Power, Insight, and Deception
by Doug Hubley
In 1991, Elaine Tuttle Hansen was called out of class at Haverford College with the news that debris from an aircraft collision had killed two children during recess at daughter Emma’s elementary school.
Confronting the possibility that one of the young victims was Emma, “I think I aged about 10 years on this 15-minute drive to the school,” Hansen says. Emma was fine — but the incident charged her mother’s academic work.
At the time, Hansen was examining the intersection between the literary theme of the childless mother and the main currents of feminist thinking, which called into question the relationship between childbearing and feminine identity. Hansen looked at the writings of seven authors, including Alice Walker, Louise Erdrich, Marge Piercy, and Margaret Atwood. The resulting book, Mother without Child: Contemporary Fiction and the Crisis of Motherhood (University of California Press, 1997), argues that fiction about or narrated by mothers who have had their children taken away has painted concepts of motherhood that are less static and less divisive than some feminist theoretists’.
“The head-on approach to the question [of how motherhood relates to womanhood] has not gotten us very far, because there’s an impasse, right?” Hansen says. “Women want to have it all — they want to be mothers but they want to be ‘people’ — and those things aren’t easy to accommodate.”
In her previous book, Hansen looked at the way women were depicted not by several authors but just one. Chaucer and the Fictions of Gender (University of California Press, 1992) was a response to questions raised when reading and teaching Chaucer in the late 20th century. What does a male author tell us about the history of women, and how does a woman reader understand the female characters he depicts?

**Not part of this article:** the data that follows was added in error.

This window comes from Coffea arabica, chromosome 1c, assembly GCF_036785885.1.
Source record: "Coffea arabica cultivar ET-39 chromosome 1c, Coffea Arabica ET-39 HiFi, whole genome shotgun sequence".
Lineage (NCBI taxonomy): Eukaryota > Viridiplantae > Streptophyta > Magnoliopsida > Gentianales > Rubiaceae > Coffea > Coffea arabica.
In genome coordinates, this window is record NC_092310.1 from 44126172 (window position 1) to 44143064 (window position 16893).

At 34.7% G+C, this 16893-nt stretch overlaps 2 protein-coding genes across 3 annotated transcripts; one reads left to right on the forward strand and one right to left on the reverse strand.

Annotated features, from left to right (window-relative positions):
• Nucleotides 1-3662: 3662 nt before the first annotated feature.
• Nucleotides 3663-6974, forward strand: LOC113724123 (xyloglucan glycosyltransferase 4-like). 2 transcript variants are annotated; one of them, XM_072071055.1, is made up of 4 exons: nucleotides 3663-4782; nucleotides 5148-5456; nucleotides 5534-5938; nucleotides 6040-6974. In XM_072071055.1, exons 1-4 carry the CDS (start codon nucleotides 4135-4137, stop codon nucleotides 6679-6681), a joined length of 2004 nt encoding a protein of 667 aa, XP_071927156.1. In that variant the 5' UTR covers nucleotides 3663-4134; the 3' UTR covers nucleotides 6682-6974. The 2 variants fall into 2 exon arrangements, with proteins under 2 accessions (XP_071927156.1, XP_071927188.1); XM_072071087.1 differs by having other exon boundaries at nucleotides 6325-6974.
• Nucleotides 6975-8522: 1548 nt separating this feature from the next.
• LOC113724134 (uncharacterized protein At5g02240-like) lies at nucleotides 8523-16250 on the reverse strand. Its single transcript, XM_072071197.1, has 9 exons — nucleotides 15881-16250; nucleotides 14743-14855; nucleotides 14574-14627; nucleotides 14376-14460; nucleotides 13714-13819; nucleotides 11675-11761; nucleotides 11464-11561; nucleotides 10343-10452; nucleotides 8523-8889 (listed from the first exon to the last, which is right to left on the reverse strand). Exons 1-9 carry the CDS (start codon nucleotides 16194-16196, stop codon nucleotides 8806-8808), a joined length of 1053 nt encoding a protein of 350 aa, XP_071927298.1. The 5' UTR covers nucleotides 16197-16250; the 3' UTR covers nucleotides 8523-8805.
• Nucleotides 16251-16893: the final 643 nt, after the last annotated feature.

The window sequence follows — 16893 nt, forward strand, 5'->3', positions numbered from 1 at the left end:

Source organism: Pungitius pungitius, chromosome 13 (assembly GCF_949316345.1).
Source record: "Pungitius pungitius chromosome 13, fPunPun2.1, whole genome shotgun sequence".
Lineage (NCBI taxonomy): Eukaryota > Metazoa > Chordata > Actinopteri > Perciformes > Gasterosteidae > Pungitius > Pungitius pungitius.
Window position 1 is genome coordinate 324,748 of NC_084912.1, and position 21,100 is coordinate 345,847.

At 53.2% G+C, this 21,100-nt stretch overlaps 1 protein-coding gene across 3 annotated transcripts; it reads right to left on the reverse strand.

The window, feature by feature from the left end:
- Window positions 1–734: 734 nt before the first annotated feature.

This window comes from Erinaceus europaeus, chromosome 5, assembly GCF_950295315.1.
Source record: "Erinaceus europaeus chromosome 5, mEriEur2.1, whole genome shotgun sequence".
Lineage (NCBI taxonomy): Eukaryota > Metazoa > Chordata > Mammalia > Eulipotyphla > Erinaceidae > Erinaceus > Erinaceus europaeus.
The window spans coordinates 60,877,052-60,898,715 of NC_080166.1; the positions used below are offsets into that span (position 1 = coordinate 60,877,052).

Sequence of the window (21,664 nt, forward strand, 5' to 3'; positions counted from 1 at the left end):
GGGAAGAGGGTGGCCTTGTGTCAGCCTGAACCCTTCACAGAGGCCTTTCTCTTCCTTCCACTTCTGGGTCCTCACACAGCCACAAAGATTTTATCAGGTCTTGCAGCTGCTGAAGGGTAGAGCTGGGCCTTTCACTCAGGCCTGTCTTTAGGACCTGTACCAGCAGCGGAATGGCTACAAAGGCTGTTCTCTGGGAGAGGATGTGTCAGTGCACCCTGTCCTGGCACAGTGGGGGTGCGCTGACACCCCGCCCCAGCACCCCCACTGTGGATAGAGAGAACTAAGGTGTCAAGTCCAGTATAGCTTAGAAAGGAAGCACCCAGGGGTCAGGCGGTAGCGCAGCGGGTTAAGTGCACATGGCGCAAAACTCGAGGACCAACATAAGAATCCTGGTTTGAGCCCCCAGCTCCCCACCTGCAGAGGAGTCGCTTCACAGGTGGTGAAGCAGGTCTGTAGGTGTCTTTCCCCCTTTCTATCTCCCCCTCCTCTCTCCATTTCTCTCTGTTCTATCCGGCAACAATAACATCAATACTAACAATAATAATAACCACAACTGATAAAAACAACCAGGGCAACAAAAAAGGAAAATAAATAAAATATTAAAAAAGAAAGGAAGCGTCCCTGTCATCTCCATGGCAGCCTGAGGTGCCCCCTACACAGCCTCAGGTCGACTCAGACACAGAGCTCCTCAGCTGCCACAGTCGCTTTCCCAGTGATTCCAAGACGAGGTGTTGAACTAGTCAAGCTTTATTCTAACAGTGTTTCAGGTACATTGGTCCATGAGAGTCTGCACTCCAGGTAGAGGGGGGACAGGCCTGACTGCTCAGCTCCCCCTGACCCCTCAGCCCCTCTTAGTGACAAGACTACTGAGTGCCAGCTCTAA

Fictions of Gender suggested a whole new interpretation of Chaucer’s women, upsetting the longstanding view that Chaucer was an anachronistically tolerant friend to women. Instead, she argued that Chaucer used his complex portraits of women to work out notions of masculinity, specifically his fears about the femininization of men.
Hansen started down this literary path in the late 1960s, when relatively few people were questioning portrayals of women. (She strayed with her first book, The Solomon Complex: Reading Wisdom in Old English Poetry [University of Toronto Press, 1988], which offers an approach to interpreting the millennium-old riddles, proverbs, and aphorisms called “wisdom literature.”) Jane Austen, the subject of Hansen’s senior honors thesis at Mount Holyoke, opened her eyes to “ways in which a female author, so ahead of her time, is examining issues of gender and power.”
What interested her was Austen’s irony, the ability (which Austen shares with Chaucer) to “exploit the fundamental, intrinsic ambiguity of language” to convey one view of women in society while seeming to endorse quite a different one.